February 12, 2008 6:49 AM PST

Operators hit back at EU data-roaming threat

The mobile industry has hit back at European Commission threats to introduce regulation to force data-roaming price cuts.

The GSM Association (GSMA), which represents mobile operators, says prices are already falling and that any move to intervene in this market by regulators could stifle innovation and stunt the development of new data offerings for roaming.

"This market is evolving rapidly, as operators develop new and innovative services and tariff packages, including flat-rate pricing packages and bundles," Tom Phillips, chief government and regulatory affairs officer of the GSMA, said in a statement. "In such a period of rapid growth and innovation, the GSMA believes that talk of regulation is premature."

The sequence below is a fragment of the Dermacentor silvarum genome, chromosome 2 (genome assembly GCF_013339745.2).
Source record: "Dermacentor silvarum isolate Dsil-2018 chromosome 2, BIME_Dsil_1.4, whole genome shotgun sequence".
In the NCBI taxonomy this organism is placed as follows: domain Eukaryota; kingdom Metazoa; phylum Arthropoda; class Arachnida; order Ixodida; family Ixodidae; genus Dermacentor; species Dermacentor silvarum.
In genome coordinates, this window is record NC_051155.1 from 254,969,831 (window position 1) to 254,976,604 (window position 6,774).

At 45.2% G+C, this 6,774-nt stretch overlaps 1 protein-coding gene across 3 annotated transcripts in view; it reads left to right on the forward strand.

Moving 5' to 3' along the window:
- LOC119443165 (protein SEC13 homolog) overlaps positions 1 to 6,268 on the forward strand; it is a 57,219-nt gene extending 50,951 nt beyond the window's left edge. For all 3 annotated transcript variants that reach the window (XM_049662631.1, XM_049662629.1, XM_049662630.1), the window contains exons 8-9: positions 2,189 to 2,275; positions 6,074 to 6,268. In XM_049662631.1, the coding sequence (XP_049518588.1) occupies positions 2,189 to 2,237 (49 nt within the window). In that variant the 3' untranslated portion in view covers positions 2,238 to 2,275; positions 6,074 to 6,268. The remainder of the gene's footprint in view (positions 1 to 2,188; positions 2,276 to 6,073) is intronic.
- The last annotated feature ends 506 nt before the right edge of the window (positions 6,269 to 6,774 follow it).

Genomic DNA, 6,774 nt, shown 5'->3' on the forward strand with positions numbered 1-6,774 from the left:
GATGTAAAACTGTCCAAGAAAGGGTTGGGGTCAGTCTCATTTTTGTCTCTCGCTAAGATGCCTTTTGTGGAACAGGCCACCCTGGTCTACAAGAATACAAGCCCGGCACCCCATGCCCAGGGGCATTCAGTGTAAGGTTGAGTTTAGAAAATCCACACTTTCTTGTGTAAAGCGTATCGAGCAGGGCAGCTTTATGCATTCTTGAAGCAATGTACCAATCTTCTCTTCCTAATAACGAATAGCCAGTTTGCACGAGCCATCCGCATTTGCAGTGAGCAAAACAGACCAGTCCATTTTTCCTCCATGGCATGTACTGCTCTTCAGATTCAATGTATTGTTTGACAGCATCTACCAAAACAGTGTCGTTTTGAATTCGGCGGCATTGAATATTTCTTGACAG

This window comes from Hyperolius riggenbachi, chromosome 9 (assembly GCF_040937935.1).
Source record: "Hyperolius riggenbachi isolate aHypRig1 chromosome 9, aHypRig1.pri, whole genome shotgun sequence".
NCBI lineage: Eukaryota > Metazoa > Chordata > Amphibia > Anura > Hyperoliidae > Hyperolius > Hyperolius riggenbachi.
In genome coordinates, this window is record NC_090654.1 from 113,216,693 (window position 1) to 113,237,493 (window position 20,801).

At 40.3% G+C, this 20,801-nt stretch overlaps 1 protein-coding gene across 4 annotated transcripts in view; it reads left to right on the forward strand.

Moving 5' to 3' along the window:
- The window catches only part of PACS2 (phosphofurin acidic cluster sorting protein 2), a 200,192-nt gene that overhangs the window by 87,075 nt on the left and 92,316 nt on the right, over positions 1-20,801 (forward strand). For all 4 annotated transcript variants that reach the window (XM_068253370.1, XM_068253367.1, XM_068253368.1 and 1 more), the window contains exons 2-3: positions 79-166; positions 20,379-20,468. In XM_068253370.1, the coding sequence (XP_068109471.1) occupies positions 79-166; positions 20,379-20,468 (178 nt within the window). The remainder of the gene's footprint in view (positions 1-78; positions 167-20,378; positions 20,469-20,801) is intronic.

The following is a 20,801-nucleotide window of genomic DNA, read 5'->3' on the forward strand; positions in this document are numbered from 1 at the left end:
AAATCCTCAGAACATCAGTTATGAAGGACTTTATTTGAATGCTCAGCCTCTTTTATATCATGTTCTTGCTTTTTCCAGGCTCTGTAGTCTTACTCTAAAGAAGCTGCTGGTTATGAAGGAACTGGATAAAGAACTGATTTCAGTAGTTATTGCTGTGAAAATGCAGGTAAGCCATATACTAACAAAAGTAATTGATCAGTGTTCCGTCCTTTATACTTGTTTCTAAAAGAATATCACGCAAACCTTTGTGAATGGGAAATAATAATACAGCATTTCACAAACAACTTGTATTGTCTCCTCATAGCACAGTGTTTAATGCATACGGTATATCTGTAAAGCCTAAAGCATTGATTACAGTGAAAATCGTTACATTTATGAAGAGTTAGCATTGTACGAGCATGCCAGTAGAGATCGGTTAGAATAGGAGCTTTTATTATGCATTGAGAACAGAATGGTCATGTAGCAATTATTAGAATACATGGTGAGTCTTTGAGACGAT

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But the threat of regulation was welcomed by consumer price comparison company Moneysupermarket Financial Group.

"Costs for Brits using mobiles abroad are amongst the highest in Europe, and we welcome the European Commission steps towards reducing texting and data-roaming charges," Rob Barnes, head of broadband and mobile phones at Moneysupermarket.com, said in a statement. "For too long, networks have been free to charge as much as they like for texts and data, in some cases charging more for a text than to make a 1-minute phone call."

The biggest mobile-roaming cost for users is downloading data, according to the price comparison site. Orange customers pay 8 pounds ($15.57) per megabyte, while 3 customers pay 3 pounds ($5.84) per megabyte. Vodafone offers a roaming package for 5 pounds ($9.73) per day for up to 15MB.

Andy McCue of Silicon.com reported from London.

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regulation, tariff, innovation, operator, European Union


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